When Addington resigned in April 1804, Pitt was again asked to form a government. Pitt wanted to include Fox and Grenville in his cabinet, but the King refused to accept Fox, and Grenville refused to serve without him, and so Pitt was forced to manage without either of these talented men. Pitt struggled continually to hold the government together under the strains of war and the impeachment of the corrupt Lord Melville.
Pitt's house in Bath in 1802
Pitt's house in Bath in 1802
The private life of Pitt

Pitt was a man with few vices. Lord Macaulay wrote: “The correctness of his private life added much to the dignity of his public character.”(3) He drank port heavily, but was rarely drunk. He had a strong inclination towards gambling, but had the prudence and resolution of character to prevent his taste for play from becoming a habit. Though unmarried, he did not keep a mistress. His niece Hester Lucy Stanhope lived with him for the last three years of his life.

Married to his career

Only once did Pitt consider marriage – to Eleanor Eden, eldest daughter of Lord Auckland – but whilst expressing great affection for her in a letter to her father, he stated that circumstances made marriage impossible. There was some speculation that he was homosexual, but his lack of involvement with women may simply have resulted from shyness coupled with ill health and a busy life committed to politics.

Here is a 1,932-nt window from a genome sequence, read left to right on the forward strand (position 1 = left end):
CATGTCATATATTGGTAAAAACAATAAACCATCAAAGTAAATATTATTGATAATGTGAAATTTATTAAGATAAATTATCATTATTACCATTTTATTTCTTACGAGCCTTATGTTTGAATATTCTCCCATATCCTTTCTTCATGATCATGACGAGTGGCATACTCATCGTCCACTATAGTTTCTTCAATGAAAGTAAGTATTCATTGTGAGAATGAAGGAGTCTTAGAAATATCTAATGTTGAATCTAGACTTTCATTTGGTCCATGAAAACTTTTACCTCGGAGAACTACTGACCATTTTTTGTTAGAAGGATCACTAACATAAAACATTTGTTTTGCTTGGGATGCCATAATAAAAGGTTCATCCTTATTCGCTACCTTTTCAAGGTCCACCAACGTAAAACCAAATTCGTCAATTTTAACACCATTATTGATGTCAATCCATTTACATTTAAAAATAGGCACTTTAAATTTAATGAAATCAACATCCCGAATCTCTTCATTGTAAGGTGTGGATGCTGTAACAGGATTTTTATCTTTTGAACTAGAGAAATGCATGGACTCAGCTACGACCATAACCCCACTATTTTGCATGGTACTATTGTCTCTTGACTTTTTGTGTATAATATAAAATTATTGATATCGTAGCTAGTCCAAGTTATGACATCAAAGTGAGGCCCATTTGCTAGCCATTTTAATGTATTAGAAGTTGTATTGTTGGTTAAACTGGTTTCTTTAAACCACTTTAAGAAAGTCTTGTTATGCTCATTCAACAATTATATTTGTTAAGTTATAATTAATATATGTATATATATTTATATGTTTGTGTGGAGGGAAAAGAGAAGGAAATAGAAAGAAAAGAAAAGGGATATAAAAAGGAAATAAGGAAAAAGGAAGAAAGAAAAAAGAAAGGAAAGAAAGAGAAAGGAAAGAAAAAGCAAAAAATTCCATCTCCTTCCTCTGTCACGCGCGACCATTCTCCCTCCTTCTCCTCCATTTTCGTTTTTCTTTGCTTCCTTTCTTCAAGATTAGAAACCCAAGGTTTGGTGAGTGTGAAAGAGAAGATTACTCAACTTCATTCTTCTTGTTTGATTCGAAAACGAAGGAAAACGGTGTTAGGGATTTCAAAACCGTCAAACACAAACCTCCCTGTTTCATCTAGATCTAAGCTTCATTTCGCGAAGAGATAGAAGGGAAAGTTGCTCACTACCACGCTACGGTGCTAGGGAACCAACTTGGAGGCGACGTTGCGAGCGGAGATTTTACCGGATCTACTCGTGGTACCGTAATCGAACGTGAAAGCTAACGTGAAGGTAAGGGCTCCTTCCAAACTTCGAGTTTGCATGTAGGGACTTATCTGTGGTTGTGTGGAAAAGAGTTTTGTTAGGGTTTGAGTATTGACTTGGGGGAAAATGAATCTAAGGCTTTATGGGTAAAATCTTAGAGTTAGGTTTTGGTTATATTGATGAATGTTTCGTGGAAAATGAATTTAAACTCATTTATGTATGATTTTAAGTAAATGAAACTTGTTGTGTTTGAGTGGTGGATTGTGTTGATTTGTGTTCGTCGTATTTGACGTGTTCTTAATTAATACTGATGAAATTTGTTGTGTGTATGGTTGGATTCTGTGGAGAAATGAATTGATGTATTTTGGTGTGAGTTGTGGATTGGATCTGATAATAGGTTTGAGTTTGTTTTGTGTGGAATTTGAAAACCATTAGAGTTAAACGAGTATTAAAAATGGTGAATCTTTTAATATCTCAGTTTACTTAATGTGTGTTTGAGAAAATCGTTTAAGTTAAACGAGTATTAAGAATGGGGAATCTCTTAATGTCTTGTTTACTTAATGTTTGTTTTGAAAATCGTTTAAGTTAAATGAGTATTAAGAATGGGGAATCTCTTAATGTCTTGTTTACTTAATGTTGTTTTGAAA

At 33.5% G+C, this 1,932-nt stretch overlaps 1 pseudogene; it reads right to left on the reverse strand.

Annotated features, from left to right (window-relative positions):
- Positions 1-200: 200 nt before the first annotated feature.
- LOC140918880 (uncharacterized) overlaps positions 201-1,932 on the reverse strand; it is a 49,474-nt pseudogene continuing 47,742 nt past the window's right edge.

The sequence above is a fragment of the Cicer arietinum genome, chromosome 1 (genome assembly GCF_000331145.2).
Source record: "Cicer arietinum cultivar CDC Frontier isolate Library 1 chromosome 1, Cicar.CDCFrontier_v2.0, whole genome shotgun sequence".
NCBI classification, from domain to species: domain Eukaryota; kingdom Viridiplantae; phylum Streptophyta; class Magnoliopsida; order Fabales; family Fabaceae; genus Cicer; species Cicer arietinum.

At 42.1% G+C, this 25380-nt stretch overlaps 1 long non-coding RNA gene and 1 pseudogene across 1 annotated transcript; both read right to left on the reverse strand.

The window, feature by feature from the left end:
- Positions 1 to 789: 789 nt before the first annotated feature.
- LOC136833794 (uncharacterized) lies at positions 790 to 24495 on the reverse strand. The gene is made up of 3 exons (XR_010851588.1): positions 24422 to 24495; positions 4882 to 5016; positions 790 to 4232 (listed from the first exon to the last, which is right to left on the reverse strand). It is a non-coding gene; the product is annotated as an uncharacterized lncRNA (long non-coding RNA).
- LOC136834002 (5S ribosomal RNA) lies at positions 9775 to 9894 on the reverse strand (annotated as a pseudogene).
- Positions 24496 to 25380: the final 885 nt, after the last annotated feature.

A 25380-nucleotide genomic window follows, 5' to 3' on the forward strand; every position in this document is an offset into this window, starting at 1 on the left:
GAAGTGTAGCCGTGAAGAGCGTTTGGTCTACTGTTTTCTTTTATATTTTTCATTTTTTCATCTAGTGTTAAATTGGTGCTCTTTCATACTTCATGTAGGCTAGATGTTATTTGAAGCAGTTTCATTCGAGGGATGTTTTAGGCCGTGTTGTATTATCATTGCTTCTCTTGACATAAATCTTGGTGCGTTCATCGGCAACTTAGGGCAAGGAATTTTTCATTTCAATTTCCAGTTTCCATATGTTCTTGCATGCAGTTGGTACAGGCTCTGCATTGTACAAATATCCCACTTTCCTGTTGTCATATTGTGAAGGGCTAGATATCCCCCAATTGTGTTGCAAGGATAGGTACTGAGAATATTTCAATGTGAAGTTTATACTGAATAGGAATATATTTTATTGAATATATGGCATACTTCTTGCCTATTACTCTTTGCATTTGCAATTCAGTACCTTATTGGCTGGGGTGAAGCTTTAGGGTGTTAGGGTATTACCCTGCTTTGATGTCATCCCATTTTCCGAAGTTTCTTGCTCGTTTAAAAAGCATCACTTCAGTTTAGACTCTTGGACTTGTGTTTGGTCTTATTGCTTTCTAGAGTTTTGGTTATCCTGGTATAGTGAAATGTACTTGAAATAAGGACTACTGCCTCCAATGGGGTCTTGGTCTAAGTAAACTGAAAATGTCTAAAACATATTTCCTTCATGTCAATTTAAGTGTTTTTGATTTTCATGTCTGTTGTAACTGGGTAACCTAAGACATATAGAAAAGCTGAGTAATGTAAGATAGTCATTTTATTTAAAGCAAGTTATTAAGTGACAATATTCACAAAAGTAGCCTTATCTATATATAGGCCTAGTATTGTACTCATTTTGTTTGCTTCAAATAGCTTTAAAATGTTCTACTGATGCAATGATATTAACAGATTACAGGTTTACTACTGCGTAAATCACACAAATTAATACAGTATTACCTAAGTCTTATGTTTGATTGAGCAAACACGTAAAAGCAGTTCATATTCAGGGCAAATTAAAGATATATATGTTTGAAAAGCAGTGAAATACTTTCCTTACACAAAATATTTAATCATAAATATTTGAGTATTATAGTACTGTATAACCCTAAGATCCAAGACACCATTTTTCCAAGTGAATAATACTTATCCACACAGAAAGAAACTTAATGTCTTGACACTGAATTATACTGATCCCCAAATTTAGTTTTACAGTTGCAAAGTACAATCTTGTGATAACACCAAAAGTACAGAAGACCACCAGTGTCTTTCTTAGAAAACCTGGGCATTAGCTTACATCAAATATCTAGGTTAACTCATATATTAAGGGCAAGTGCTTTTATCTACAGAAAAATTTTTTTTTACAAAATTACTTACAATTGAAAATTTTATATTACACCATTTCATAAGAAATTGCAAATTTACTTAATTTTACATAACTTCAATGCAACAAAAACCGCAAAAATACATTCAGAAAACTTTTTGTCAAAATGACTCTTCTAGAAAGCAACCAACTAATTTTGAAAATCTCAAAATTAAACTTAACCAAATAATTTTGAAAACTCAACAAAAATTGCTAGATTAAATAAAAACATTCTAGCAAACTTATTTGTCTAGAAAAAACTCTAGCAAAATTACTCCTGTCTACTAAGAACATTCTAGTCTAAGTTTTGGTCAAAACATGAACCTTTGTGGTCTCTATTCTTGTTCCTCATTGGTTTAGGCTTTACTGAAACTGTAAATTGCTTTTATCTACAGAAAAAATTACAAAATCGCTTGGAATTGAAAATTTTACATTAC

An affectionate friend

Pitt had few friends but in the small circle of his intimate associations, he was amicable, affectionate, even playful. He frequently stayed at Wilberforce's house in Wimbledon and accompanied him to the continent in the summer of 1783.

William Wilberforce  from The Life of William Wilberforce  by Robert and Samuel Wilberforce (1839)
William Wilberforce
from The Life of William Wilberforce
by Robert and Samuel Wilberforce (1839)
He did not patronise the arts and rarely went into society, especially after the outbreak of war in 1793. He spent time at his home in Holwood, Kent, where he enjoyed improving the grounds and farming sheep and also at Walmer Castle, which he had held as warden of the Cinque Ports since 1792.

Walmer Castle, Kent  from England's Topographer or a new and complete history  of the county of Kent by WH Ireland (1829)
Walmer Castle, Kent
from England's Topographer or a new and complete history
of the county of Kent by WH Ireland (1829)
Pitt in debt

Although neither a gambler nor a family man, Pitt was extravagant and somewhat careless with the generous income that he received whilst in power. By the time he died, he had amassed debts of £40,000, which the House of Commons obligingly voted money to satisfy.